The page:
Silicon Valley has been grappling with gender equality and diversity for years. And a recent blog post about a pregnant startup founder shows that the issue remains a hot-button topic that the industry has yet to come to terms with.
Peretz Partensky, a cofounder of startup Sourcery, published a post on Medium on Friday detailing the some of the experiences of his partner, who is pregnant and leading the company's latest fundraising efforts.
Parentsky's partner, Na'ama Moran, is "not the kind of person to pretend about anything," he says. "In the third trimester, her condition is nearly impossible to hide anyway. And yet surprisingly, most investors have scrupulously avoided discussing the fact."
Left unadressed, he said, the pregnancy "lingers as a significant uncertainty and manifests itself in the form of an unconscious bias the investors themselves don’t realize."
One male venture capital investor finally did address the issue, telling Moran that "everyone you meet will wonder how your pregnancy will impact your ability to deliver the fundraising goals."
Parentsky's post was optimistic, laying out his vision for how the partners planned to deal with the issue and why he felt he needed to speak out against the double-standard around men and woman founders who become parents.
But the post prompted a lengthy discussion on the online forum Hacker News, with more than 100 comments, that shows the obstacles and attitudes that pregnant woman must still overcome even in the seemingly enlightened tech world.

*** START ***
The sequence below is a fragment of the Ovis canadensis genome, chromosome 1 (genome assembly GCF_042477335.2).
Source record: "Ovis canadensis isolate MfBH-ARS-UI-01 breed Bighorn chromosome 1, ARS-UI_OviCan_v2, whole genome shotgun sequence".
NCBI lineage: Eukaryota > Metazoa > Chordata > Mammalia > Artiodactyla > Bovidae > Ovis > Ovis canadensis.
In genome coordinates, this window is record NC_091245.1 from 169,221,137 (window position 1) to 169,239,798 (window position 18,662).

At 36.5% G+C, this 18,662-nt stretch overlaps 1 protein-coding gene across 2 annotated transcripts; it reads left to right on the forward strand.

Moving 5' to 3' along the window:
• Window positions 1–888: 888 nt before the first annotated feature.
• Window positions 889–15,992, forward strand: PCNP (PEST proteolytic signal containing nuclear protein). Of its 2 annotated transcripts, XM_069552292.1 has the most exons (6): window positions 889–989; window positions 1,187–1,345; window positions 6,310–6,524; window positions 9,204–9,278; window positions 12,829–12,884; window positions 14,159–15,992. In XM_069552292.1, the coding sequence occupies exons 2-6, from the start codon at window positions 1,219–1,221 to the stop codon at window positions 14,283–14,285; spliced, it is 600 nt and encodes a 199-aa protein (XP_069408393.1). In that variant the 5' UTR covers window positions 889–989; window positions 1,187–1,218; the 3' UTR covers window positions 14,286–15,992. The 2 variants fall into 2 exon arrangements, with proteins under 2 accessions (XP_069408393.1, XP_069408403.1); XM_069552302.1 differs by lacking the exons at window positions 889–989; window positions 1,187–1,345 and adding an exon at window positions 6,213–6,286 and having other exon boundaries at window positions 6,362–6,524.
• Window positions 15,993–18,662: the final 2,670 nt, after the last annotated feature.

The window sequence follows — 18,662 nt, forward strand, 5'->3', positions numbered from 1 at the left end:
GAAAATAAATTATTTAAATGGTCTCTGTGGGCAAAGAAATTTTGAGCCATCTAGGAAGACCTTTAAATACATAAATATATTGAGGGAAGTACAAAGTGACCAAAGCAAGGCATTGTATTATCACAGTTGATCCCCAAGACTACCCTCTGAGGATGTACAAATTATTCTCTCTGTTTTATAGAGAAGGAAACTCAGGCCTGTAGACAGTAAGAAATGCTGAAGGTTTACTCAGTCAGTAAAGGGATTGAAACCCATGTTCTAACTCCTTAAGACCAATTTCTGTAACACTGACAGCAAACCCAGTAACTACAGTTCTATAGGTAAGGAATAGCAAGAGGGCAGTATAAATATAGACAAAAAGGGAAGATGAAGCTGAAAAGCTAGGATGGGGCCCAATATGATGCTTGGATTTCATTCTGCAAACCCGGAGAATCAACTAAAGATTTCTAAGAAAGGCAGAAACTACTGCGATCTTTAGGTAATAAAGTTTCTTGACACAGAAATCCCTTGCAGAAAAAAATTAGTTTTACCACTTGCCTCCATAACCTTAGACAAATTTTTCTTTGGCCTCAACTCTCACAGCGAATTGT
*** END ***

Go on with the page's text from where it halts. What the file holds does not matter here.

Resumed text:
"Can you fundraise if you openly say that you have a time-intensive hobby that you will under no circumstances give up for working on your company?" wrote one commenter. "If you would not finance someone who openly says that he/she will not give up his/her time-intense hobby for the company, isn't this the same as not financing people who are pregnant?"
"From the perspective of the VC, yeah, it seems unfair to screen based on that – but it also seems unfair to screen based on looks or personality or accent or whatever, all of which is (probably?) happening," wrote another.
Much of this is paralleled in the broader corporate world, but the topic has become a lightning rod in Silicon Valley's startup scene, where long work hours and an all-consuming devotion to the job are de rigueur. And while Silicon Valley likes to think of itself as a bastion of progressive thinking, there's plenty of evidence that it remains far behind when it comes to gender and racial diversity. A recent study by Glassdoor, for instance, found that women computer programmers earn on average 72 cents for every dollar dollar earned by men.
"This is a great question," said another Hacker News commenter about the Medium post. "It forces the greater question: Can you 'Be Dedicated' and be more than one thing. Silicon valley seems to believe: You can't be a CEO and pregnant. You can't be a lead programmer and old (> 30). You can't love both Linux and Windows. You can't be Democrat and vote for a Republican. How did we become so decided."